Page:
This web page contains information, papers and datasets related to an ongoing research project led by Ignacio Sánchez-Cuenca and Luis de la Calle about terrorist and insurgent behavior. We are interested in understanding the variation we find in the behavior displayed by terrorist and other armed groups on target selection, choice of violent tactics, and relationships with the local population and the support community. We also seek to identify the conditions under which different types of rebel groups emerge.
The driving motivation of this project is that territorial control is paramount to explain variation in violent behavior. Those armed groups that cannot liberate territory from the state’s hands trigger a conflict dynamics which is quite different from that of groups with capacity to seize and hold territory. Clandestinity prevents underground rebels from mimicking guerrilla warfare, forcing them to rely on quintessential terrorist tactics. Territorial control, we claim, is largely conditional on state capacity.
We approach these issues conceptually, analytically, and empirically, as can be seen in the collection of papers already published during the last years. We discuss the vexed question of how to categorize violence and armed groups. We also develop a theory about the consequences of territorial control for levels of violence, types of tactics, recruitment patterns and other relevant features of political violence. And finally we have created several datasets, at different levels of aggregation that allow us to test some of our ideas and hypotheses. These datasets are publicly available and can be downloaded in this web page.
This research project is based at the Centre for Advanced Study in the Social Sciences (Juan March Institute, Madrid). Most of the funding comes from two projects financed by the Spanish Government (project SEJ2006-12462 and project CSO2010-21704).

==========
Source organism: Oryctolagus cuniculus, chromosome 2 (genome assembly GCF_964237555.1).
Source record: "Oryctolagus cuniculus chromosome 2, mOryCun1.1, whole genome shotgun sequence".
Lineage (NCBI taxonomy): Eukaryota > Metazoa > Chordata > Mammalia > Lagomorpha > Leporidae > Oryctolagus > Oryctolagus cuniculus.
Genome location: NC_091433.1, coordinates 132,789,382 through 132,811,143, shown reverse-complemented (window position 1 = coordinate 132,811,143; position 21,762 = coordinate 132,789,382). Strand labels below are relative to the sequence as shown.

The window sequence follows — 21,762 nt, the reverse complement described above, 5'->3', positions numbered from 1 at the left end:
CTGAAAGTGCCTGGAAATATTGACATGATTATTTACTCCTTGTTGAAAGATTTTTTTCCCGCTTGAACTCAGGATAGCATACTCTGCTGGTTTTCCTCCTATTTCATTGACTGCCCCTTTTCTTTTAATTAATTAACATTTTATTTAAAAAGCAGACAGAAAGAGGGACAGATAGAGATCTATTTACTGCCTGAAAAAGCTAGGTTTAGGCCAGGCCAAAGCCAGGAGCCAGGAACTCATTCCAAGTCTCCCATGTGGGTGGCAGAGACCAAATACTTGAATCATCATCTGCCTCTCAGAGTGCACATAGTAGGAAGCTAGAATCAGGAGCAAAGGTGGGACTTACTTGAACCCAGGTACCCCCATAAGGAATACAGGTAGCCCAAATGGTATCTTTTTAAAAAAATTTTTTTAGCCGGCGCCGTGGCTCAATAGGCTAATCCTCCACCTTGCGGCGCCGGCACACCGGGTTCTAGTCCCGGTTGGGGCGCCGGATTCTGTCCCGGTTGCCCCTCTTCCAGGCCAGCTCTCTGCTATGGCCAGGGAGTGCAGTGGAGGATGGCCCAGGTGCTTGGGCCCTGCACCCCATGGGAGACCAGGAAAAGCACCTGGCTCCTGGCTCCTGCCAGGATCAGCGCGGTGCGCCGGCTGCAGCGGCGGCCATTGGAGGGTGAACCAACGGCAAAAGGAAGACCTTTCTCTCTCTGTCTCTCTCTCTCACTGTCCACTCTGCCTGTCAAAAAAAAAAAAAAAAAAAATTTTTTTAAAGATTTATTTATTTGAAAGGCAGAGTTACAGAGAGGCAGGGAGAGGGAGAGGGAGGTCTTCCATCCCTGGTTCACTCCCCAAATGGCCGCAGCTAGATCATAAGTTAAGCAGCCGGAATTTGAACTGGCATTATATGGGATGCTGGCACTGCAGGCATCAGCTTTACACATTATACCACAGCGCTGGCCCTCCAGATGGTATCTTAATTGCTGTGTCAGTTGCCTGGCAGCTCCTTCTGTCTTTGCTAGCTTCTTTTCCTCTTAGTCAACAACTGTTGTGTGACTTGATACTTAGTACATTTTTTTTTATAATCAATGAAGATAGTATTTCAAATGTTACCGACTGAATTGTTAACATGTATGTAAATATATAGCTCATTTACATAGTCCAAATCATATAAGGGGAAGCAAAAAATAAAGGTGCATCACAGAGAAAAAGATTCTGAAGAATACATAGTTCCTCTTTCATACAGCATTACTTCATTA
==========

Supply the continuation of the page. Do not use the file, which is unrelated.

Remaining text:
Luis de la Calle
Luis de la Calle Robles is a Junior Researcher at the Juan March Institute. He holds a PhD in political science from the European University Institute, Florence. He has a MA from the Center for Advanced Social Sciences (CEACS) of the Juan March Institute, and a BA in Sociology from the University of Salamanca. His work focuses on the dynamics of armed groups, with a special focus on terrorism. His dissertation, which was awarded the Juan Linz Prize to the best dissertation in Political Science by the Centro de Estudios Políticos y Constitucionales, aimed at explaining the differential use of violence by Western nationalist movements in their quest for internal devolution of power. His research has been published in journals such as Journal of Conflict Resolution, Politics & Society, Annual Review of Political Science, European Journal of Political Research and International Studies Quarterly.
Ignacio Sánchez-Cuenca is the Research Director of the Centre for Advanced Study in the Social Sciences (Juan March Institute) and Associate Professor of Sociology at the Universidad Complutense of Madrid. He holds a PhD in Sociology from the same university. He has been Rice Associate Professor at Yale University, Associate Professor in the Political Science Department of the Universidad Pompeu Fabra, Visiting Scholar at New York University, and Assistant Professor in the Sociology Department of the University of Salamanca. He has published articles in a number of journals, such as Journal of Conflict Resolution, Politics & Society, Annual Review of Political Science, European Union Politics, Journal of Peace Research, Party Politics, Revista Española de Investigaciones Sociológicas, Revista Internacional de Sociología and others. Among his recent books, Más democracia y menos liberalismo (Katz 2010), Años de cambios, años de crisis. Ocho años de gobiernos socialistas (Catarata, 2012), (coeditor con Adam Przeworski) Democracia y socialdemocracia. Homenaje a José María Maravall (Centro de Estudios Políticos y Constitucionales, 2012), (coeditor con José María Maravall) Controlling Governments (Cambridge University Press, 2008). He regularly writes op-ed pieces for El País.
Lydia Kostopoulos has taught international politics at the New York Institute of Technology at their Chinese campus in Nanjing and is currently teaching at Saint Louis University’s Madrid campus. She holds a doctorate in political science from the University of Siena, an MA in Security and International Conflict from the University of Innsbruck and a BA in International Relations from the American University of Sharjah. Her research interests include international security policy, terrorist organizations and OSINT.
PUBLICATIONS RELATED TO THE PROJECT
De la Calle, Luis and Ignacio Sánchez-Cuenca. 2012. “Rebels Without a Territory. An Analysis of Non-territorial Conflicts in the World, 1970-1997”. Journal of Conflict Resolution online first: April 18, 2012.